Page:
Metlink to trial new and free fares in the New Year
Metlink announced today that it will be trialing a range of new fares in March next year, including free or heavily discounted fares on weekends.
Details of the trial are yet to be fully developed but could include a range of discounted, bundled and even free fares on the region’s bus and train services.
Scott Gallacher, General Manager for Metlink, says the trial will help provide valuable demand insight to help plan for growth and service design changes in the future as well as pave the way for new fare products as part of the introduction of integrated ticketing system.
“We want to test the resilience of the Metlink network during this trial to see how demand for services are affected when different price packages are put together. This is part of our ongoing commitment to passengers to provide a reliable, attractive, and modern public transport service across the region that builds on lessons learned at home and overseas,” says Scott Gallacher
This latest trial comes on the back of a number of exciting initiatives from Metlink, including: Early Bird Fares, Snapper on Rail for the Johnsonville line, Cashless Express Services, and On-Demand Services in Tawa.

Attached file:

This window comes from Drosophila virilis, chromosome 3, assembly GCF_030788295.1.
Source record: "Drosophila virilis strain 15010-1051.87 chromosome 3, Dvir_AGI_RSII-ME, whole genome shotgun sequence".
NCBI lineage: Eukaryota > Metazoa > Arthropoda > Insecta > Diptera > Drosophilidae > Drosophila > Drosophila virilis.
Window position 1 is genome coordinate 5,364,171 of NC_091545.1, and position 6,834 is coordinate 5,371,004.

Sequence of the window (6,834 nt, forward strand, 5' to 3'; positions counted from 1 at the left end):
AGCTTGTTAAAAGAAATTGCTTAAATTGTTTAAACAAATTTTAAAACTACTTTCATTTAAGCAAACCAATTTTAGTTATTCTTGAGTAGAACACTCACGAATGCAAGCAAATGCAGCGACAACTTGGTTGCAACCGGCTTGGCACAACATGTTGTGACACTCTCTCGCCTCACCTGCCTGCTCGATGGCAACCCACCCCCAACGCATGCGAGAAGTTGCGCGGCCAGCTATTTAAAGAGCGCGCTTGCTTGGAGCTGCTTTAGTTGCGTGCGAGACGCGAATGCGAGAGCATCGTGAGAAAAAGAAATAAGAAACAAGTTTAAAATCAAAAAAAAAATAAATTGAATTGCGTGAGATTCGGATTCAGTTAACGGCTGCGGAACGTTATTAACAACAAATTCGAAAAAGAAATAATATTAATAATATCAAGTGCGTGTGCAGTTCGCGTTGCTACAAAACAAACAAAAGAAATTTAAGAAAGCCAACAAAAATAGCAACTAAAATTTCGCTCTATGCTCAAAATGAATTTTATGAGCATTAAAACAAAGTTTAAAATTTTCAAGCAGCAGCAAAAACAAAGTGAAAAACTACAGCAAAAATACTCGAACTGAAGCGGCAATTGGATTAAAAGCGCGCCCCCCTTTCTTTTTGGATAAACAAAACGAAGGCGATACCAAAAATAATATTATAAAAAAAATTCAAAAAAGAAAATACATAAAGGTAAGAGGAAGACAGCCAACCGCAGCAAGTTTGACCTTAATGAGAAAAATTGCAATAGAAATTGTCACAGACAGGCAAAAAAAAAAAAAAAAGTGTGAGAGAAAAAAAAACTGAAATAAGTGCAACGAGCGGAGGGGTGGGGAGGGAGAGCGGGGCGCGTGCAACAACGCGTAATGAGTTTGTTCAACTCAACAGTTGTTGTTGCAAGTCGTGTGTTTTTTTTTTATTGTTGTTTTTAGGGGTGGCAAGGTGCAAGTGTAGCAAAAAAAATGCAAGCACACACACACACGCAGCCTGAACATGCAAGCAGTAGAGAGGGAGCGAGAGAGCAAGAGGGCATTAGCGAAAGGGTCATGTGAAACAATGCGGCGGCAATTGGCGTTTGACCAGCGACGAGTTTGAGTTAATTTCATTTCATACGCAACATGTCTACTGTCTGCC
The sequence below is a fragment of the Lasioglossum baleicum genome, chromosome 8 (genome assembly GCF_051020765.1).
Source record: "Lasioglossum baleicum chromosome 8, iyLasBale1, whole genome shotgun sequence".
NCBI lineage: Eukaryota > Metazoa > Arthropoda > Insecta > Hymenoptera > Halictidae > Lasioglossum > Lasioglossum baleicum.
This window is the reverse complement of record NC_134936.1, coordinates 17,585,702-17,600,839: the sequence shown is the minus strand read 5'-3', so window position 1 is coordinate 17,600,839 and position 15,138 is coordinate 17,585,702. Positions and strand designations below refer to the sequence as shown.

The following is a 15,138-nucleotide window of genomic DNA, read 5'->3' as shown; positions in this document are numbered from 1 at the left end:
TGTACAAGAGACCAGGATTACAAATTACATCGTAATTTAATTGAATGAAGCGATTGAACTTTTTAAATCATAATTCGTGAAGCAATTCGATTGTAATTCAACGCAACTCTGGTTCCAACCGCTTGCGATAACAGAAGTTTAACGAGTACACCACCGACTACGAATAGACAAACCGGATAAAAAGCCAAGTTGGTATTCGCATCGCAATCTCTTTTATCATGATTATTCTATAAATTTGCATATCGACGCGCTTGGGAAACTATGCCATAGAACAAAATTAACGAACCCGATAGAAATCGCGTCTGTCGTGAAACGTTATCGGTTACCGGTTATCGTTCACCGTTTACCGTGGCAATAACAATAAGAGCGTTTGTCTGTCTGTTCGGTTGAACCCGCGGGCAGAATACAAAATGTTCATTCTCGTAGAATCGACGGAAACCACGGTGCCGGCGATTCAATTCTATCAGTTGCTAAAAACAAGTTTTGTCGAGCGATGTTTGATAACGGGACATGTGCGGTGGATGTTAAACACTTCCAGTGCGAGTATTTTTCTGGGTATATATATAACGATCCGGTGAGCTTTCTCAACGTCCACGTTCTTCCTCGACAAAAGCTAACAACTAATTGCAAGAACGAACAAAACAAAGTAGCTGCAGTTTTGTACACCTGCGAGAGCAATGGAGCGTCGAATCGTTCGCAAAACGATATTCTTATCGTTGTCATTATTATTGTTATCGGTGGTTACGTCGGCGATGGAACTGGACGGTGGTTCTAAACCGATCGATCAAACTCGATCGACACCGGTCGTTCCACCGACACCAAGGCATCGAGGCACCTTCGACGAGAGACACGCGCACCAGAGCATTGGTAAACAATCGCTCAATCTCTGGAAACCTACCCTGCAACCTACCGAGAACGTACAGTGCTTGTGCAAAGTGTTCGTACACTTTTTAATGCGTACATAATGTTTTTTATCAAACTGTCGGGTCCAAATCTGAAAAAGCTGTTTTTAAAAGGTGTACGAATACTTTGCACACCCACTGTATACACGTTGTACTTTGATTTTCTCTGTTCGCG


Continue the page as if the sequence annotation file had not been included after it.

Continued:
Scott Gallacher says that fares are likely to be only one component of the trial with other initiatives across the network likely to feature too.
“We’ll be providing more detail on the trial in the New Year but like our growing electric fleet, the Hospital Express and our upcoming Airport Service next year - the message to passengers is that we want to be at the forefront of change, we want to test what’s possible and more importantly make people’s journeys better,” says Scott Gallacher.
The trial was announced at Greater Wellington’s Transport Committee today, with committee chair Roger Blakeley calling it a potential game changer not only for how people use and view public transport but for climate action and decarbonisation too.
“We’ll be providing data from this trial to our funding partners at Waka Kotahi so they can consider how public transport can be funded in the future to help our region and others encourage more people to take it up and leave cars behind,” says Cr Blakeley.